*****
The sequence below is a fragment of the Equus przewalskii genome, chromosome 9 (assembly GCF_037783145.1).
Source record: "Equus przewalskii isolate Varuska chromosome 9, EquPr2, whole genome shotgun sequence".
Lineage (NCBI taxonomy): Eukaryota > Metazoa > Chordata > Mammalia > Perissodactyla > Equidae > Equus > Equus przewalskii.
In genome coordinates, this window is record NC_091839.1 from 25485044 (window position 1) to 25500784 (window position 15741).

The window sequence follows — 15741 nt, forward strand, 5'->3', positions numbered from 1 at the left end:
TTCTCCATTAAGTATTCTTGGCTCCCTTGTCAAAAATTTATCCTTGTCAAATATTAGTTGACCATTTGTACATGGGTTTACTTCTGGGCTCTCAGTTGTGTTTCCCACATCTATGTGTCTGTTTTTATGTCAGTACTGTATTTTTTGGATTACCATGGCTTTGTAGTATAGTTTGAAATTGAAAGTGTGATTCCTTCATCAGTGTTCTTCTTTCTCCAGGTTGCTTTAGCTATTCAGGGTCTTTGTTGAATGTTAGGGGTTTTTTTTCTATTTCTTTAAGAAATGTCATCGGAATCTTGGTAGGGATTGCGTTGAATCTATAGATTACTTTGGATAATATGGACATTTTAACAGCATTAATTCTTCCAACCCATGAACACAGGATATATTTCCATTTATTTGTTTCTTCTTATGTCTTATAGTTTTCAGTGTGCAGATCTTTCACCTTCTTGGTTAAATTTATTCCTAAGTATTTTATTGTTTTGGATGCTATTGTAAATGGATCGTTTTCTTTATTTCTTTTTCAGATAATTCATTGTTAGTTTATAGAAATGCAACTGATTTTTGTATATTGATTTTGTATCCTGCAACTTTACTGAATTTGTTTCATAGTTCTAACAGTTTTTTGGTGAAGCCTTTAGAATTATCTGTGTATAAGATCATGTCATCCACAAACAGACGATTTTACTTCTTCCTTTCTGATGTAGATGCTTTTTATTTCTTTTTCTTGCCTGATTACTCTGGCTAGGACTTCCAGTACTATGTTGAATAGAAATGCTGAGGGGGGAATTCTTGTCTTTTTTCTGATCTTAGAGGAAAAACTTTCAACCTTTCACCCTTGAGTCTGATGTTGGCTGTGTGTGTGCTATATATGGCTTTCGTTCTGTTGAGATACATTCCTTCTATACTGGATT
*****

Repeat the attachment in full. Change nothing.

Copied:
The sequence below is a fragment of the Equus przewalskii genome, chromosome 9 (assembly GCF_037783145.1).
Source record: "Equus przewalskii isolate Varuska chromosome 9, EquPr2, whole genome shotgun sequence".
Lineage (NCBI taxonomy): Eukaryota > Metazoa > Chordata > Mammalia > Perissodactyla > Equidae > Equus > Equus przewalskii.
In genome coordinates, this window is record NC_091839.1 from 25485044 (window position 1) to 25500784 (window position 15741).

The window sequence follows — 15741 nt, forward strand, 5'->3', positions numbered from 1 at the left end:
TTCTCCATTAAGTATTCTTGGCTCCCTTGTCAAAAATTTATCCTTGTCAAATATTAGTTGACCATTTGTACATGGGTTTACTTCTGGGCTCTCAGTTGTGTTTCCCACATCTATGTGTCTGTTTTTATGTCAGTACTGTATTTTTTGGATTACCATGGCTTTGTAGTATAGTTTGAAATTGAAAGTGTGATTCCTTCATCAGTGTTCTTCTTTCTCCAGGTTGCTTTAGCTATTCAGGGTCTTTGTTGAATGTTAGGGGTTTTTTTTCTATTTCTTTAAGAAATGTCATCGGAATCTTGGTAGGGATTGCGTTGAATCTATAGATTACTTTGGATAATATGGACATTTTAACAGCATTAATTCTTCCAACCCATGAACACAGGATATATTTCCATTTATTTGTTTCTTCTTATGTCTTATAGTTTTCAGTGTGCAGATCTTTCACCTTCTTGGTTAAATTTATTCCTAAGTATTTTATTGTTTTGGATGCTATTGTAAATGGATCGTTTTCTTTATTTCTTTTTCAGATAATTCATTGTTAGTTTATAGAAATGCAACTGATTTTTGTATATTGATTTTGTATCCTGCAACTTTACTGAATTTGTTTCATAGTTCTAACAGTTTTTTGGTGAAGCCTTTAGAATTATCTGTGTATAAGATCATGTCATCCACAAACAGACGATTTTACTTCTTCCTTTCTGATGTAGATGCTTTTTATTTCTTTTTCTTGCCTGATTACTCTGGCTAGGACTTCCAGTACTATGTTGAATAGAAATGCTGAGGGGGGAATTCTTGTCTTTTTTCTGATCTTAGAGGAAAAACTTTCAACCTTTCACCCTTGAGTCTGATGTTGGCTGTGTGTGTGCTATATATGGCTTTCGTTCTGTTGAGATACATTCCTTCTATACTGGATT